USA Today found that at some hospitals, women experiencing childbirth emergencies did not quickly receive recommended treatments. Serious maternal injuries and maternal deaths have occurred due to delayed diagnoses, failure to follow best care practices, and/or a doctor’s failure to address diagnosed risk factors, such as blood clot problems and preeclampsia.
Medical mistakes and negligence have also resulted in strokes, aneurysms, sepsis infections, cardiac arrest, organ failure and other life-threatening injuries. Almost 90 percent of hemorrhage deaths and 60 percent of hypertension deaths –the two leading complications of new mothers—could be prevented if health professionals follow best practices to quickly recognize and treat these conditions.
Maternal near-death and maternal death malpractice claims can be complicated and confusing. Even though pregnancy and childbirth is second reason for hospitalization in the US, the federal government doesn’t require hospitals to tell the public how often mothers die or suffer from childbirth complications. You likely feel overwhelmed, but don’t give up. We have the experienced staff and legal resources to investigate and file a medical malpractice lawsuit against an individual, hospital or healthcare system. Contact nationally-recognized birth injury and maternal death lawyer Jeff Killino at 877-875-2927 for assistance with your case.
Failure to protect the mother with the following risk factors might give rise to legal claims , including medical malpractice.
Preeclampsia- delayed diagnoses.
Preeclampsia occurs in five percent of all pregnant women, according to some statistics, and usually begins after 20 weeks of pregnancy in women whose blood pressure had been normal. Doctors do not always know exactly what causes preeclampsia. The body during normal pregnancy development increases the production of blood volumes, but in those five percent of women that production also includes a steep and dangerous increase in blood pressure. Women whose blood pressure readings were ‘normal’ before they were pregnant and then experience high blood pressure combined with heightened protein levels in their urine can develop preeclampsia.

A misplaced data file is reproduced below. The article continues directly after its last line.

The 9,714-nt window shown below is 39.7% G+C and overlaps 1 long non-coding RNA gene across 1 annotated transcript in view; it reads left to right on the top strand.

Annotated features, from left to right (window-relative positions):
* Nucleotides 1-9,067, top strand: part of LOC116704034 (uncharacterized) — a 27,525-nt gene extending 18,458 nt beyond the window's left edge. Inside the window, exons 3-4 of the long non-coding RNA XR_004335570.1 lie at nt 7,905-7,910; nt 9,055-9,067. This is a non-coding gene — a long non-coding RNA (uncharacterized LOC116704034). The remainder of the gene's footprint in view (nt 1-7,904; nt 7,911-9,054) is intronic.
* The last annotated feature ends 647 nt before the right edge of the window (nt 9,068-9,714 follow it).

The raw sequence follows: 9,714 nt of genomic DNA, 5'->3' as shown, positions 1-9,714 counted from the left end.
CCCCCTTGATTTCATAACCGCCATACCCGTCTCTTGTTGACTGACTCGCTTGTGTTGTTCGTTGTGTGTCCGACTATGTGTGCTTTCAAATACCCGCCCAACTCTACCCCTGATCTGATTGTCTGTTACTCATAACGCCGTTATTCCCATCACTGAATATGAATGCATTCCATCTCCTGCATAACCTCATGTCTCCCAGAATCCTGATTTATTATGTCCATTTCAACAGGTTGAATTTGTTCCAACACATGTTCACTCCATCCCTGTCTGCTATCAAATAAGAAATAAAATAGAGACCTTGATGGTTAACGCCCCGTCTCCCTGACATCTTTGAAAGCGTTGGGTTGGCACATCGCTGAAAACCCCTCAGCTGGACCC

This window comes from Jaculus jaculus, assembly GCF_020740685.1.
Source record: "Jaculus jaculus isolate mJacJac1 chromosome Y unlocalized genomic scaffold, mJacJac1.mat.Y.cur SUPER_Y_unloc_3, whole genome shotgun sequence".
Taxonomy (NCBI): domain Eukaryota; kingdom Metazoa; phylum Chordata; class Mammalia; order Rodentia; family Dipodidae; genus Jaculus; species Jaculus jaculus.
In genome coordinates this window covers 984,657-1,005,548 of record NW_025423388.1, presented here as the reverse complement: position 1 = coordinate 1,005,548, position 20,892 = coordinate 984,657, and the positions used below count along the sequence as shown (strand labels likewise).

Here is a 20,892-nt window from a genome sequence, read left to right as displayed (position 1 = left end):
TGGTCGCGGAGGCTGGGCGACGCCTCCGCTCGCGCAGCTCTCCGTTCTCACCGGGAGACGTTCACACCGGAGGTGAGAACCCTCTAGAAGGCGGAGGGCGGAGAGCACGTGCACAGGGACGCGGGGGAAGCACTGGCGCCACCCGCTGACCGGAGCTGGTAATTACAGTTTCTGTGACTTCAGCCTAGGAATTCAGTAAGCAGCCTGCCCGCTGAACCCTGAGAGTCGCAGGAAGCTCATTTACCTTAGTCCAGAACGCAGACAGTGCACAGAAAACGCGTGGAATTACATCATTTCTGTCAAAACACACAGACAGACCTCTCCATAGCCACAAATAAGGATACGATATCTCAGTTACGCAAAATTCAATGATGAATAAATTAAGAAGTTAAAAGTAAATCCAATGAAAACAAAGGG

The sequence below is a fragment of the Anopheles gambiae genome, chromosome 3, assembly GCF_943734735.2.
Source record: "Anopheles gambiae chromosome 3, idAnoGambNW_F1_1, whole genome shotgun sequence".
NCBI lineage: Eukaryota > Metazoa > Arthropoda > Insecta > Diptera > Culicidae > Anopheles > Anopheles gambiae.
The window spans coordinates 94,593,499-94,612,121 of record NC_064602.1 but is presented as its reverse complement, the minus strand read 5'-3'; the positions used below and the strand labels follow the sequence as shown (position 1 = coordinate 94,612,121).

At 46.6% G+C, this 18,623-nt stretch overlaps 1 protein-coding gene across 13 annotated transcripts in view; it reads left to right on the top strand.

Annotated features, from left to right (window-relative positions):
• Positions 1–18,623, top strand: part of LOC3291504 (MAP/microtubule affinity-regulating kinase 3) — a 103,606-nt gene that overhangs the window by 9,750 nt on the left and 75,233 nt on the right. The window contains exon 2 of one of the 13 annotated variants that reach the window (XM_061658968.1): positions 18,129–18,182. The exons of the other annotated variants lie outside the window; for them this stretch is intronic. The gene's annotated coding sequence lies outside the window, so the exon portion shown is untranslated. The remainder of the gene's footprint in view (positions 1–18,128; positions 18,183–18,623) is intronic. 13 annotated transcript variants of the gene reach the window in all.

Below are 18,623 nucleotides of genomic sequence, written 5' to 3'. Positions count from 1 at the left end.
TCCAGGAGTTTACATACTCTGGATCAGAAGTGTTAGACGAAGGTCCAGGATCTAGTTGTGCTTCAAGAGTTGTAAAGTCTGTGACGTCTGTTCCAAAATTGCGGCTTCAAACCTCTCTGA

Significant warning signs of preeclampsia include:
- Blurred vision including the sensation of flashing lights;
- Overall malaise (a general sense of illness or discomfort);
- Rapid but unexpected weight gain as the body responds to fluid retention;
- Severe headaches;
- Shortness of breath;
- Impaired liver function with or without intense pain below the ribs (right side only);
- Decreasing blood platelet levels;
- Decreasing urine output.
- In later stages, Edema (fluid retention) where the face, ankles, feet, or hands become swollen can occur
Without quick and correct treatment, both the mother and fetus could die. Effective treatment can include Antihypertensive, prescribed to lower blood pressure; the steroid corticosteroid to improve liver function and increase blood platelet levels; and in severe cases, anticonvulsants to avoid a seizure.
Amniotic Fluid Embolism
Amniotic fluid embolism can result in horrific death should fluid from the amniotic sac enter the mother’s circulatory system, bringing with it a “fetal debris” that migrates to other areas of the mother’s body including the organs. The mother’s body typically reacts by going into shock, causing traumatic, sudden labor or placental abruption.
Cesarean Section Complications
Although cesarean section may be a necessary treatment to preserve the safety and health of both the baby and the mother, it can result in significant life-threatening risks, including improper surgical technique and/or infection. Doctors performing a cesarean must be mindful of the risk of excessive bleeding and uterine infections.
Vaginal delivery involves medical instruments, medical personnel, and medical facilities—all must be kept in a sterile condition. Further, a variety of common complications such as episiotomy incisions and vaginal tears may further expose a woman to infection.
- Cervical cancer or polyps: Cervical polyps can become cancerous. Early warning signs include intense pelvic pain and blood-tinged vaginal discharge.
- Heart Disease and Cardiac Arrest: A normal pregnancy can lead to extensive changes in cardiac function. Expecting women who suffer from pre-existing cardiac problems, including heart disease might be at higher risk of an unexpected maternal death before, during, or after delivery.
- Placental abruption: The placenta can separate from the uterine lining, usually in the third trimester and produce a gush of blood. This serious condition can deprive the fetus of nutrients and oxygen and cause life-threatening, severe bleeding.
- Placenta Previa: The blood vessels connecting the uterus to the placenta can tear and cause uncontrollable bleeding to the mother and the baby.
- Postpartum Hemorrhage: Bleeding after the child is born can happen from an undiagnosed laceration that occurs from natural causes or during a cesarean section. Without immediate treatment such as blood transfusions and IV (intravenous) fluids, the mother could die.
- Uterine rupture: the uterine wall can tear, usually at the area of a previous cesarean section. Early signs include excessive vaginal bleeding, less intense or slower contractions, and more.
Seek Legal Help
The wrongful death or near-death of a mother during or after the birthing process can result in a terrible financial burden on a family, especially if the infant survives and is now growing up without a mother. “Loss of Parental Care and Guidance” can often be part of the damages to the Estate. As well, if the birth mother were working, there would be loss of income to the family as a result of her death.